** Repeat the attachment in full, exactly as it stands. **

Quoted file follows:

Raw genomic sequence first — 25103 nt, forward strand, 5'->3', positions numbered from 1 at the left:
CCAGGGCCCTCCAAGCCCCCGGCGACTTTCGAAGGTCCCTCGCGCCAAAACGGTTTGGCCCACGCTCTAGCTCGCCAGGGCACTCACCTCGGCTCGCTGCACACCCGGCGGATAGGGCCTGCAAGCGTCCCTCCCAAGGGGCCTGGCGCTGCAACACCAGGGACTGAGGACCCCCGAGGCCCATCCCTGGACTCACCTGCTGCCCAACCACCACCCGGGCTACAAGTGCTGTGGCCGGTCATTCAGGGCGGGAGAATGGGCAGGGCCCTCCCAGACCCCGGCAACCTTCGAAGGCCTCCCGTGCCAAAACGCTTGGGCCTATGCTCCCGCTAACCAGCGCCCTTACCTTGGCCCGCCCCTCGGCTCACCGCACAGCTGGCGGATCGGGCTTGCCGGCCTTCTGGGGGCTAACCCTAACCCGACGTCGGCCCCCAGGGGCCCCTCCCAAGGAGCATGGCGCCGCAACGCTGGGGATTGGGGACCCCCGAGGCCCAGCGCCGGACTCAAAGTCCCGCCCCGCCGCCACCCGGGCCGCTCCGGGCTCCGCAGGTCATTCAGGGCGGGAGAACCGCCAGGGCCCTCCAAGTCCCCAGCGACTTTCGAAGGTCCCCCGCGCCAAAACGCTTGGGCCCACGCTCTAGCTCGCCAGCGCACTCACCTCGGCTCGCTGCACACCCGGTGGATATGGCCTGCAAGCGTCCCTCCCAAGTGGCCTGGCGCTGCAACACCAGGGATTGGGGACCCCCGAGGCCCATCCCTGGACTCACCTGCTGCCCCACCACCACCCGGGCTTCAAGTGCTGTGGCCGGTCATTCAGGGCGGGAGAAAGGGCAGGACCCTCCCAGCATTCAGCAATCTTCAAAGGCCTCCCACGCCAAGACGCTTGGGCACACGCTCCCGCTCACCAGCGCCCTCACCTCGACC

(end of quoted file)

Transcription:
Raw genomic sequence first — 25103 nt, forward strand, 5'->3', positions numbered from 1 at the left:
CCAGGGCCCTCCAAGCCCCCGGCGACTTTCGAAGGTCCCTCGCGCCAAAACGGTTTGGCCCACGCTCTAGCTCGCCAGGGCACTCACCTCGGCTCGCTGCACACCCGGCGGATAGGGCCTGCAAGCGTCCCTCCCAAGGGGCCTGGCGCTGCAACACCAGGGACTGAGGACCCCCGAGGCCCATCCCTGGACTCACCTGCTGCCCAACCACCACCCGGGCTACAAGTGCTGTGGCCGGTCATTCAGGGCGGGAGAATGGGCAGGGCCCTCCCAGACCCCGGCAACCTTCGAAGGCCTCCCGTGCCAAAACGCTTGGGCCTATGCTCCCGCTAACCAGCGCCCTTACCTTGGCCCGCCCCTCGGCTCACCGCACAGCTGGCGGATCGGGCTTGCCGGCCTTCTGGGGGCTAACCCTAACCCGACGTCGGCCCCCAGGGGCCCCTCCCAAGGAGCATGGCGCCGCAACGCTGGGGATTGGGGACCCCCGAGGCCCAGCGCCGGACTCAAAGTCCCGCCCCGCCGCCACCCGGGCCGCTCCGGGCTCCGCAGGTCATTCAGGGCGGGAGAACCGCCAGGGCCCTCCAAGTCCCCAGCGACTTTCGAAGGTCCCCCGCGCCAAAACGCTTGGGCCCACGCTCTAGCTCGCCAGCGCACTCACCTCGGCTCGCTGCACACCCGGTGGATATGGCCTGCAAGCGTCCCTCCCAAGTGGCCTGGCGCTGCAACACCAGGGATTGGGGACCCCCGAGGCCCATCCCTGGACTCACCTGCTGCCCCACCACCACCCGGGCTTCAAGTGCTGTGGCCGGTCATTCAGGGCGGGAGAAAGGGCAGGACCCTCCCAGCATTCAGCAATCTTCAAAGGCCTCCCACGCCAAGACGCTTGGGCACACGCTCCCGCTCACCAGCGCCCTCACCTCGACC